There’s also a pleasing symmetry to it all. In The Force Awakens, Rey returns to Luke the same lightsaber Obi-Wan kept all those years. Wouldn’t it be cool if both Kenobis were doing the same thing, years apart? Assuming the Kenobi theory is correct, there’s also a parallel with The Empire Strikes Back. The easy explanation is that Luke is Rey’s father, but it’s too obvious. It has to be misdirection. Instead, imagine the revelation in Episode 8 that Skywalker isn’t Rey’s father. Flip the finale of Empire, and hang the emotional climax on the idea that Rey hasn’t found her family. Perhaps Luke could hide the truth from Rey to protect her, just as Obi-Wan did to him. As Lucas himself might say, ‘it’s like poetry… it rhymes’. Only this time, he’d actually be right.
The most well-documented hint takes place during Rey’s flashback. We hear the voices of both Ewan McGregor and Alec Guinness. It would be a moving, thoroughly Star Wars twist if the closest Rey ever came to the family was the very thing she rejected. It’s also telling that Rey is one of the few British voices in Star Wars. Other British actors, such as John Boyega, perform with American accents. Unless we consider the possibility she’s related to the Grand Moff Tarkin - and I’m not, because it’s deeply unpleasant and ruins my argument - her connection to Kenobi is the most effortless one to make. More than anything, it’s just more interesting - Kenobis are to Skywalkers what lightsabers are to blasters. Elegant. Civilized.
Of course, there’s every chance Rey’s not related to anyone - Daisy Ridley has said so much herself - but that seems contrary to the spirit of the movies. Star Wars is a family drama, narrow in focus but wide in its sweep. A big reveal in Episode 8 would set the scene for an Obi-Wan spin-off, and tie everything together handsomely.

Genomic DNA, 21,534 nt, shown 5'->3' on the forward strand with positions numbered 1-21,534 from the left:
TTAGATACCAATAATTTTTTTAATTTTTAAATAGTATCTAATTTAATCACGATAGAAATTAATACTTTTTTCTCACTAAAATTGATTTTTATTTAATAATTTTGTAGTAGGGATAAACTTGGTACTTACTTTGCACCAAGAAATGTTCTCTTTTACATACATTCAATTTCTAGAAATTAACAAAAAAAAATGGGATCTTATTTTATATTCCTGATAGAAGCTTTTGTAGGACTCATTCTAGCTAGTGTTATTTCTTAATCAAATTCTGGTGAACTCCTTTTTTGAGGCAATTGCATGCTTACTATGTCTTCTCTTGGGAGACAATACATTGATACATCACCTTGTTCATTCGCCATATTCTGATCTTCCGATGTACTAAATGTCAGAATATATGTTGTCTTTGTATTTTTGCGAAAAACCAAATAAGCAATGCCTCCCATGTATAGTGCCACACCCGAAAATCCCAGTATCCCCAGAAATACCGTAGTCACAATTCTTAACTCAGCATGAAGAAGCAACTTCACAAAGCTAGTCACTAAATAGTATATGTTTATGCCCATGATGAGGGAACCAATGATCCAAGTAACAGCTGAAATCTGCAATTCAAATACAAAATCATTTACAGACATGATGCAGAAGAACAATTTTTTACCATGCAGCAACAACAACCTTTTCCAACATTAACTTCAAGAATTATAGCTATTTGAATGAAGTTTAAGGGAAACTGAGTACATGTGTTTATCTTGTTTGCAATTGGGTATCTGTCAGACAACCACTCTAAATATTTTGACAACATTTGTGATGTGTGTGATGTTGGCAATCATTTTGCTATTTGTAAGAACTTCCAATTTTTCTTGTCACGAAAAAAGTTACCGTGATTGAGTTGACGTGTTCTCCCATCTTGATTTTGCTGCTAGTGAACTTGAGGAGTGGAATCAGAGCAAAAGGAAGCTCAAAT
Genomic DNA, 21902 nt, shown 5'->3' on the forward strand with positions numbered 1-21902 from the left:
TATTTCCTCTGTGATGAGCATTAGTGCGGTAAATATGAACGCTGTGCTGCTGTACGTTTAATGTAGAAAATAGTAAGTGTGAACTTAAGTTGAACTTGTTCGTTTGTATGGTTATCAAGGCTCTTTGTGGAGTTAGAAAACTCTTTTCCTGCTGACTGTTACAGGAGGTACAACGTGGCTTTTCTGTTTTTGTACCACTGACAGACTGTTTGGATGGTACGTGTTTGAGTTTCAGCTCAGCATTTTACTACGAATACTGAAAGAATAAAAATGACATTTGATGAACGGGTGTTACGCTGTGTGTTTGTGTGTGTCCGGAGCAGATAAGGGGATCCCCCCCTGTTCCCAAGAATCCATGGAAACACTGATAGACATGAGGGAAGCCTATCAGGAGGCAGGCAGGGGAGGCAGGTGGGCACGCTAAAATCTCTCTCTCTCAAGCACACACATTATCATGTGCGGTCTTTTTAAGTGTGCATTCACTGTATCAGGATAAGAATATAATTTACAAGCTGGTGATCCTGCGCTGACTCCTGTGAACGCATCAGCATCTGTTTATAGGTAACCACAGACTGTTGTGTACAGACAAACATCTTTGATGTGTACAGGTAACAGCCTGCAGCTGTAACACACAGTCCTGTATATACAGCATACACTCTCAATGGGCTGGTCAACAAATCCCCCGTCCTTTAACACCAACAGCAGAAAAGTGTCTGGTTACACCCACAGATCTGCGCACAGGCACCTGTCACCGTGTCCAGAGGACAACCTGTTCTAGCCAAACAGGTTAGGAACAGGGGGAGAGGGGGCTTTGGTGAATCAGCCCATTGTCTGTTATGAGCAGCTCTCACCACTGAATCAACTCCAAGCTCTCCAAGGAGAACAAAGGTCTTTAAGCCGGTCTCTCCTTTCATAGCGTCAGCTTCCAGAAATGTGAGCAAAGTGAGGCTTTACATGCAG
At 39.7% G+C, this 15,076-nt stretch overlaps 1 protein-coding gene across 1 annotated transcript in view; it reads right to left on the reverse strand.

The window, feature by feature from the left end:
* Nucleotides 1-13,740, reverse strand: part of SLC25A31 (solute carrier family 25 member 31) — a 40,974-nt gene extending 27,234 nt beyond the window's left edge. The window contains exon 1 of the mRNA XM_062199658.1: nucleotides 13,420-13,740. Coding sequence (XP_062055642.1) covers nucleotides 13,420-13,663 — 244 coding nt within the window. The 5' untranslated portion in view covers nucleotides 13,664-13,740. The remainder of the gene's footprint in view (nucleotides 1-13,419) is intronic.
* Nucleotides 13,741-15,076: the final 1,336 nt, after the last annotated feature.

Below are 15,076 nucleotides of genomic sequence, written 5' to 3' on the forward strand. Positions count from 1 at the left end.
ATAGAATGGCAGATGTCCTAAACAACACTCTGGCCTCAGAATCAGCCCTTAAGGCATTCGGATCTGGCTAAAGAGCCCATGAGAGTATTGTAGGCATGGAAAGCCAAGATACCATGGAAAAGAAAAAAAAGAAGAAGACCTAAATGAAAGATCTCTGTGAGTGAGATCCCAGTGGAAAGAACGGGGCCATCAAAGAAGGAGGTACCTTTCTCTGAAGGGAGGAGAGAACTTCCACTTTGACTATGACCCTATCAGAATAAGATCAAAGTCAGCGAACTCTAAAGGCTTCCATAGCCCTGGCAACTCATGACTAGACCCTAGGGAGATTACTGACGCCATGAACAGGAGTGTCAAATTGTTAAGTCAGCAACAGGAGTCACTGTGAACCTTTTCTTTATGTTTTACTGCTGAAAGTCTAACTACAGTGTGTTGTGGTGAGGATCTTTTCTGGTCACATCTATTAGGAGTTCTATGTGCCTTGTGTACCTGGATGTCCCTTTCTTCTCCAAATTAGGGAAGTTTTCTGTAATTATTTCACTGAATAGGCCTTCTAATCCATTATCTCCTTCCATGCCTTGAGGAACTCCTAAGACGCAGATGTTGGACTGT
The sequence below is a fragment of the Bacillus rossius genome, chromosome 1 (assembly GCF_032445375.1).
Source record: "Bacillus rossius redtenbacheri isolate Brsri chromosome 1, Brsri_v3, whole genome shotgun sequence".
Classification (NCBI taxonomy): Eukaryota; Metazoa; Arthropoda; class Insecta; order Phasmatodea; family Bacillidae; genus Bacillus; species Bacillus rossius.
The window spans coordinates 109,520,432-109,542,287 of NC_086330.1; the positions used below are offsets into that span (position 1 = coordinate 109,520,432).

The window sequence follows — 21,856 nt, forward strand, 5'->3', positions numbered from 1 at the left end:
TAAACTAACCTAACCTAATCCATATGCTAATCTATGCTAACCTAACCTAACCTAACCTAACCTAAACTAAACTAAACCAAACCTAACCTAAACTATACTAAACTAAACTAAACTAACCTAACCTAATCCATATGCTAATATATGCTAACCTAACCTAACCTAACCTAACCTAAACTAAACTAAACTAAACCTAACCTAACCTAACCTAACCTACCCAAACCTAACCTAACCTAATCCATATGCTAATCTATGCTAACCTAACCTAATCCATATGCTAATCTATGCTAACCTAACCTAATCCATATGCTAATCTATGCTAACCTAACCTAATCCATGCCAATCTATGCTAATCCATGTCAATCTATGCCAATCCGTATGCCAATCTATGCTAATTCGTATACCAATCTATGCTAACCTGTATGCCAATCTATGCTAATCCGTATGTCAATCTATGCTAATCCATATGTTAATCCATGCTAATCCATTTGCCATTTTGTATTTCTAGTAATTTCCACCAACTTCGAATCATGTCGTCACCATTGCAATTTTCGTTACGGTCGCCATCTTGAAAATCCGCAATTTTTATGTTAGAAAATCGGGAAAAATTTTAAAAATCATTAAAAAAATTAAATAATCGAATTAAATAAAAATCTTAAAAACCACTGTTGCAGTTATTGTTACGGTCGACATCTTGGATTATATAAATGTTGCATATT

Best of all, McGregor himself is interested. In a Collider interview with Steve Weintraub, McGregor revealed his interest in a spin-off. ”I’d very much like to do one too. I think the story between Episode 3 and Episode 4, I think there’s a story there. I think that’s the Obi-Wan Kenobi movie, if there is one.” All of this might feel like hopeful speculation, but there’s a suggestion McGregor has already been in talks with Lucasfilm. When asked if he met with Lucasfilm head Kathleen Kennedy, McGregor said: “I’m not sure I’m at liberty to say, really, but I’m very interested in doing that. That would be great.” If he hadn’t met her, why hide it?
It’s frustrating that a talented actor only got to portray Obi-Wan in the weakest movies of the series. He embraces the role by Revenge of the Sith, but by then it’s too late. The numbing effect of endless green screen corridors and farting exposition robbed us of a valuable backstory. Instead of a nuanced, engaging history, we get CG diners and death sticks. Smarter people than me have explained why it’s such thunderous dogshit, but the short version is that both McGregor and Obi-Wan deserve better. Now that he’s the right age to play Ben Kenobi, it’s time to deliver. Embrace the mystery of that Mythos statue, and give us a movie that reveals the real Obi-Wan Kenobi.